[OPE-L:8098] Re: philosophy and political economy

From: Andrew Brown (Andrew@lubs.leeds.ac.uk)
Date: Tue Dec 03 2002 - 09:10:01 EST

Hi Chris,

Re your 8085:

> Andy wrote 8052:
> >
> >> Labour
> >> time is the only possible material property of commodities that
> >> could be systematically related to  'prices'.
> >
> >Andy
> A commodity is a persisting physical object. Value as the relational
> property such an object has may conceivably be derived from the
> proportions in which it exchanges with others. But you would need to
> do a lot of conceptual work to explain how time could be a property of
> a physical object. Of course you could argue you are indirectly
> referring to a causal condition of its existence but you could only
> make that a property on a pretty strong internal relations view of the
> world. 

A commodity is a product of labour; an objectification or 
embodiment of labour; it is the 'product' corresponding to the labour 
'process'. You seem to want to divorce product and process. 
Anyway these basic propositions of materialist dialectics all seem 
more than enough to justify seeing (objectified) labour time as a 
property of the commodity (seeing that the commodity is an 
embodiment of labour). In my PhD chapter (p.136) I suggest that 
one reason why Hegel-inspired systematic dialecticians cannot 
follow Marx's argument is their rejection or miscomprehension of 
the notion that the product is an objectificiation or embodiment of 
labour. Consider, for example,  Reuten / Williams thesis that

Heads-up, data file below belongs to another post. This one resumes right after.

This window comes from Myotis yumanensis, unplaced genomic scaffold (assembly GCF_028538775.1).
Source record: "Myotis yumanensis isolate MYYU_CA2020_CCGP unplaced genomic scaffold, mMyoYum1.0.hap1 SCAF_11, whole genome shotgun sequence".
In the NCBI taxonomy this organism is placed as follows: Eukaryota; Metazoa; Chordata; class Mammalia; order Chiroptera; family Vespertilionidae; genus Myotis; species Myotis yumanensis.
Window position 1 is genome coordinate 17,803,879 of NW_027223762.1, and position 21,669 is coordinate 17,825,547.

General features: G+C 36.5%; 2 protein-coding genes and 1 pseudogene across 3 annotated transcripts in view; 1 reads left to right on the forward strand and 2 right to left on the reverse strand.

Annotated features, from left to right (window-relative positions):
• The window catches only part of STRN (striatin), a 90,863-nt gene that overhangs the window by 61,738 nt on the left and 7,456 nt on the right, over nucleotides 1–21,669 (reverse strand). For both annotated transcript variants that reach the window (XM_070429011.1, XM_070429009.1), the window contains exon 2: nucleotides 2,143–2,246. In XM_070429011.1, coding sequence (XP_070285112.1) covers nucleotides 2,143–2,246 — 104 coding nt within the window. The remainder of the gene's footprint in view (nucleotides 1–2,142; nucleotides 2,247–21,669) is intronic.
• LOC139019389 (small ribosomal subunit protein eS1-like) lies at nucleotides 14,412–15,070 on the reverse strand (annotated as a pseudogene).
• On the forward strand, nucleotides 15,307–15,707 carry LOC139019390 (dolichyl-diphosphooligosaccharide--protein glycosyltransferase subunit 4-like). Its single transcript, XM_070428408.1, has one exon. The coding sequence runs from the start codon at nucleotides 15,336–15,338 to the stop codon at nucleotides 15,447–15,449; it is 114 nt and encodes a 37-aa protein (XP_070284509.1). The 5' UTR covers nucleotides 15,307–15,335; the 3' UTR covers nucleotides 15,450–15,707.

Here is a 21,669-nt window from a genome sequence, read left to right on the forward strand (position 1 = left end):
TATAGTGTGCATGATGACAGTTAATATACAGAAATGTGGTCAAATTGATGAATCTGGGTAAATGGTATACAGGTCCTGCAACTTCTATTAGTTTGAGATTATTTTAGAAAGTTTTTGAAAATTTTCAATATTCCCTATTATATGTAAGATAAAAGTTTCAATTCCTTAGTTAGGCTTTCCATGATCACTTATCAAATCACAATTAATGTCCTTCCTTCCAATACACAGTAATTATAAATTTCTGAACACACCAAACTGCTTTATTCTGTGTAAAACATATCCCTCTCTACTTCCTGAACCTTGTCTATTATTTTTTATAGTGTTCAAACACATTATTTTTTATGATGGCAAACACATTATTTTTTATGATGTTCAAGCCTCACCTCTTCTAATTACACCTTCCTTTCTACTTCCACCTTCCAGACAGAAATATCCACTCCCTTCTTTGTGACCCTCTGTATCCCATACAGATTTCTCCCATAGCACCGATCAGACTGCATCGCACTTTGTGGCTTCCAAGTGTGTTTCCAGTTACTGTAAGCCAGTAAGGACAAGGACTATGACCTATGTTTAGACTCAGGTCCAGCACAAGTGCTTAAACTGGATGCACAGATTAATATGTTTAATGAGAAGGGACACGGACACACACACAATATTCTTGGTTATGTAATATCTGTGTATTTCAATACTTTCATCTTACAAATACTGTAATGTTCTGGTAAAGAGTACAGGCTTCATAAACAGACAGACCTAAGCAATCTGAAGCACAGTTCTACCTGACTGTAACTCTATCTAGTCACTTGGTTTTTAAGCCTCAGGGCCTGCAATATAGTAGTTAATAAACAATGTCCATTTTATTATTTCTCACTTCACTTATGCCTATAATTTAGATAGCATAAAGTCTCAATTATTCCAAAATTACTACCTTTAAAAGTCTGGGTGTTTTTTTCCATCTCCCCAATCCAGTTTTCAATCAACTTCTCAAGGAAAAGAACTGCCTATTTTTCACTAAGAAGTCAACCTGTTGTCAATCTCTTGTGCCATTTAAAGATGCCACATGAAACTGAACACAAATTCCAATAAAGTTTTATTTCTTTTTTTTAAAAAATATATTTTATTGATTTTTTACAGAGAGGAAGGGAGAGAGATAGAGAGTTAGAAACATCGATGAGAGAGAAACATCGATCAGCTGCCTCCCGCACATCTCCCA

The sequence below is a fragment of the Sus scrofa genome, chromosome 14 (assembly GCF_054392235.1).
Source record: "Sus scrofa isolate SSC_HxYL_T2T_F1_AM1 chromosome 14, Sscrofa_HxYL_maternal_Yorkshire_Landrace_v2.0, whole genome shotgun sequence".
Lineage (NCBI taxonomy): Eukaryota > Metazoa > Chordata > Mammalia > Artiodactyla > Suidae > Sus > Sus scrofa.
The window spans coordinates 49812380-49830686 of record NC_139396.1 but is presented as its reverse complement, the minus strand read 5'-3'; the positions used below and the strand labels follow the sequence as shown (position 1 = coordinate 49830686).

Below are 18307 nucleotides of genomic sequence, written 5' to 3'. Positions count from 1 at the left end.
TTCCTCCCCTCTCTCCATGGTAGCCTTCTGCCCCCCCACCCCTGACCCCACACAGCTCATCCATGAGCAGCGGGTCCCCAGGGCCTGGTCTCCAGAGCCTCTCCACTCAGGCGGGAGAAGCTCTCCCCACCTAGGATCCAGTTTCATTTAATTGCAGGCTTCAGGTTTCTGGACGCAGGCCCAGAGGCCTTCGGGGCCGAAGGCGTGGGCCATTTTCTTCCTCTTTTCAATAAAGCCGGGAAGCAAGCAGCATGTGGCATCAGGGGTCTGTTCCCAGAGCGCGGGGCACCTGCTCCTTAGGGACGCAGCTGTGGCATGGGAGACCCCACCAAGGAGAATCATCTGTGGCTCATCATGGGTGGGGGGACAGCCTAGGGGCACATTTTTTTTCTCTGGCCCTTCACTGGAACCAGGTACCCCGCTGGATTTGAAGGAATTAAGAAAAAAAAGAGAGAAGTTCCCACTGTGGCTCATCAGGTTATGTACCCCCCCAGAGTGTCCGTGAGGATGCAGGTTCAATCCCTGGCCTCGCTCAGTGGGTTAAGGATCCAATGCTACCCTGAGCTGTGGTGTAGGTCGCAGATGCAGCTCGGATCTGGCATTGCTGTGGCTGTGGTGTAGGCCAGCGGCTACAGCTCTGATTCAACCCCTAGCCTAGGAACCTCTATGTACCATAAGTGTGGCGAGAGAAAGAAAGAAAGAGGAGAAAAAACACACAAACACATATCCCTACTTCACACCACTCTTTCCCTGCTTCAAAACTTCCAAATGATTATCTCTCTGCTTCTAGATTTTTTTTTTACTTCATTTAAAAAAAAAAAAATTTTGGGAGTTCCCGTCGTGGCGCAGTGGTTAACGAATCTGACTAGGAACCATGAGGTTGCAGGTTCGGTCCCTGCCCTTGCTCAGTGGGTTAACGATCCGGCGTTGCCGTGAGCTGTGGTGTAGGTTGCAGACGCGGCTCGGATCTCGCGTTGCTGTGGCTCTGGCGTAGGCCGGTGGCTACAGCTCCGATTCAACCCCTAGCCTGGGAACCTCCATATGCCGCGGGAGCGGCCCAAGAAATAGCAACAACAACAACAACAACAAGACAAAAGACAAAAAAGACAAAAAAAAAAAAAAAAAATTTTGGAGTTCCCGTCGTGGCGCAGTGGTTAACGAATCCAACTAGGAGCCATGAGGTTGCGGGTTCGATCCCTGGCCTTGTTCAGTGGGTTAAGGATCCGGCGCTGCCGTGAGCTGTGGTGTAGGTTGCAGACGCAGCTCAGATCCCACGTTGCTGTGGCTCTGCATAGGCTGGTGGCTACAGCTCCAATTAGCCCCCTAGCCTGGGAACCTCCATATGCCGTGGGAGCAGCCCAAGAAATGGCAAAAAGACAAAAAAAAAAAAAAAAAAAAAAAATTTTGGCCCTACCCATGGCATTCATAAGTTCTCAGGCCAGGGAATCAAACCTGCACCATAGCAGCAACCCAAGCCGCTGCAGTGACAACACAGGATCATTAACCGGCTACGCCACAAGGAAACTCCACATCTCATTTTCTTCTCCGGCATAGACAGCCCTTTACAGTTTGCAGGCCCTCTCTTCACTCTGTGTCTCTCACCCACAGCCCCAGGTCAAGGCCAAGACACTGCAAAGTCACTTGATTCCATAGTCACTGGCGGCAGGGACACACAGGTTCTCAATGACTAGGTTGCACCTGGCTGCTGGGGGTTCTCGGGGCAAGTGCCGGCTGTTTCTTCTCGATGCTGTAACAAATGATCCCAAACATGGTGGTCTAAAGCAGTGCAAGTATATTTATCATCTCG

Marx's notion of embodiment is an illicit Ricardian hangover. Take 
also your recent 'spectral ontology' ch., where you suggest that 
Marx's ch.7 discussion of labour as 'form giving fire' etc. is 
misplaced, that it should apply only to the case of valorisation and 
not to the transhistorical case (CR and Marxism, pp.228-9). I 
disagree and instead suggest that it is your lack of materialist 
dialectics (indeed what I would call your idealism) that is the 
abstract reason for your rejection of Marx's argument.

>From my perspective at least, it is only given the *transhistorical* 
aspects of materialist dialectics that Marx's discussion of the 
*historical* peculiarities of value makes any sense. The commodity 
is indeed an embodiment of labour as we would expect given the 
transhistorical notion of labour. However, we have, in the peculiar 
case of value, embodiment without a 'body' -- an absurdity!! This is 
apparent from the fact that all *natural* material properties of the 
commodity are abstracted from in exchange, the only determinate 
property left being *social* labour time. This is the root of the 
peculiarities of value to which Marx constantly refers. It is the 
motivation for the notion of abstract labour as itself a substance.

Another way of looking at my position above is to say that you are 
absolutely right that a lot of conceptual work must be done to see 
a commodity as having the property of 'labour time' (to see that the 
commodity is an objectification of labour). This work has been 
done; it is the philosophy of materialist dialectics. A philosophy 
that was, imo, transparently Marx's own. Even more work must 
then be done to grasp the ('spectral') peculiarities of value, the 
abstract basis of capital and capitalism.

Finally, it always astonishes me that CPE and KM assume the
> dimansion of labour is time. It would be more intuitive to a theory
> based on the notion that 'a lot of work has gone into it' to measure
> labour in energy expended with some coefficients to cover
> pleasant/unpleasant work. IMO the  only way to justify the time
> measure is through VF theory via the capital form. greetings

I do not want to pursue this point further at this stage. But, once 
more, I suspect that the abstract reason for your astonishment is 
the fact that your philosophy is very different to Marx's and to my 

Many thanks,


> Chris A
> 17 Bristol Road, Brighton, BN2 1AP, England

This archive was generated by hypermail 2.1.5 : Wed Dec 04 2002 - 00:00:01 EST